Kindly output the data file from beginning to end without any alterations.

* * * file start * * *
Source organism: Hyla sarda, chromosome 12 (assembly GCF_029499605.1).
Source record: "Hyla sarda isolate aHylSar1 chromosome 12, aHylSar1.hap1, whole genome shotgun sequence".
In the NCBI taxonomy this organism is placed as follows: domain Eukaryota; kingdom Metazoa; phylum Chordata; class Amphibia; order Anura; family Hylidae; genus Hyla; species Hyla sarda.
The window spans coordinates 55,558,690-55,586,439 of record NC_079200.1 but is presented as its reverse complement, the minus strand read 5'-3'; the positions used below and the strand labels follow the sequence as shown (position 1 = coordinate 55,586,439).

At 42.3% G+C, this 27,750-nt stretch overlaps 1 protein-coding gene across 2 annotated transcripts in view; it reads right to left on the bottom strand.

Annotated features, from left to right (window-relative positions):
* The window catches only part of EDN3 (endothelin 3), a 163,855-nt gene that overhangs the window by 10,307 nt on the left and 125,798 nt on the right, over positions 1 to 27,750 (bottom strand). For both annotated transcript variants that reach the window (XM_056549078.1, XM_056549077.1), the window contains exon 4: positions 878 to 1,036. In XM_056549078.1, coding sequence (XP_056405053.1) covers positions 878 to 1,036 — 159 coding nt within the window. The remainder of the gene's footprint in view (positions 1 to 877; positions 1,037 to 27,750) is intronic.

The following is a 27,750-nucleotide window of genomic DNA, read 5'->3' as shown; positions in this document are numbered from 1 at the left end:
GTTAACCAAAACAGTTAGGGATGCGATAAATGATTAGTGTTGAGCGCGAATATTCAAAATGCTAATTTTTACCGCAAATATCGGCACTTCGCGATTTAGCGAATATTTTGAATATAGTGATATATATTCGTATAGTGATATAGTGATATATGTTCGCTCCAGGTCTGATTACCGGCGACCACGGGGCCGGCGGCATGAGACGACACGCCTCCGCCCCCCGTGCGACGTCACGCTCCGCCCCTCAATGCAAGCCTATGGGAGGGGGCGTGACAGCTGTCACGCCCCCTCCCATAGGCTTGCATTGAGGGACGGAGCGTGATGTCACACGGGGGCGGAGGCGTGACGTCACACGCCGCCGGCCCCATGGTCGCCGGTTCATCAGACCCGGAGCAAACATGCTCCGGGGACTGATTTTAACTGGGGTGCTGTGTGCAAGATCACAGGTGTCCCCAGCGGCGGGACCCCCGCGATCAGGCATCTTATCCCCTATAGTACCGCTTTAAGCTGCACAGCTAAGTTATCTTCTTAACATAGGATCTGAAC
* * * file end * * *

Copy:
Source organism: Hyla sarda, chromosome 12 (assembly GCF_029499605.1).
Source record: "Hyla sarda isolate aHylSar1 chromosome 12, aHylSar1.hap1, whole genome shotgun sequence".
In the NCBI taxonomy this organism is placed as follows: domain Eukaryota; kingdom Metazoa; phylum Chordata; class Amphibia; order Anura; family Hylidae; genus Hyla; species Hyla sarda.
The window spans coordinates 55,558,690-55,586,439 of record NC_079200.1 but is presented as its reverse complement, the minus strand read 5'-3'; the positions used below and the strand labels follow the sequence as shown (position 1 = coordinate 55,586,439).

At 42.3% G+C, this 27,750-nt stretch overlaps 1 protein-coding gene across 2 annotated transcripts in view; it reads right to left on the bottom strand.

Annotated features, from left to right (window-relative positions):
* The window catches only part of EDN3 (endothelin 3), a 163,855-nt gene that overhangs the window by 10,307 nt on the left and 125,798 nt on the right, over positions 1 to 27,750 (bottom strand). For both annotated transcript variants that reach the window (XM_056549078.1, XM_056549077.1), the window contains exon 4: positions 878 to 1,036. In XM_056549078.1, coding sequence (XP_056405053.1) covers positions 878 to 1,036 — 159 coding nt within the window. The remainder of the gene's footprint in view (positions 1 to 877; positions 1,037 to 27,750) is intronic.

The following is a 27,750-nucleotide window of genomic DNA, read 5'->3' as shown; positions in this document are numbered from 1 at the left end:
GTTAACCAAAACAGTTAGGGATGCGATAAATGATTAGTGTTGAGCGCGAATATTCAAAATGCTAATTTTTACCGCAAATATCGGCACTTCGCGATTTAGCGAATATTTTGAATATAGTGATATATATTCGTATAGTGATATAGTGATATATGTTCGCTCCAGGTCTGATTACCGGCGACCACGGGGCCGGCGGCATGAGACGACACGCCTCCGCCCCCCGTGCGACGTCACGCTCCGCCCCTCAATGCAAGCCTATGGGAGGGGGCGTGACAGCTGTCACGCCCCCTCCCATAGGCTTGCATTGAGGGACGGAGCGTGATGTCACACGGGGGCGGAGGCGTGACGTCACACGCCGCCGGCCCCATGGTCGCCGGTTCATCAGACCCGGAGCAAACATGCTCCGGGGACTGATTTTAACTGGGGTGCTGTGTGCAAGATCACAGGTGTCCCCAGCGGCGGGACCCCCGCGATCAGGCATCTTATCCCCTATAGTACCGCTTTAAGCTGCACAGCTAAGTTATCTTCTTAACATAGGATCTGAAC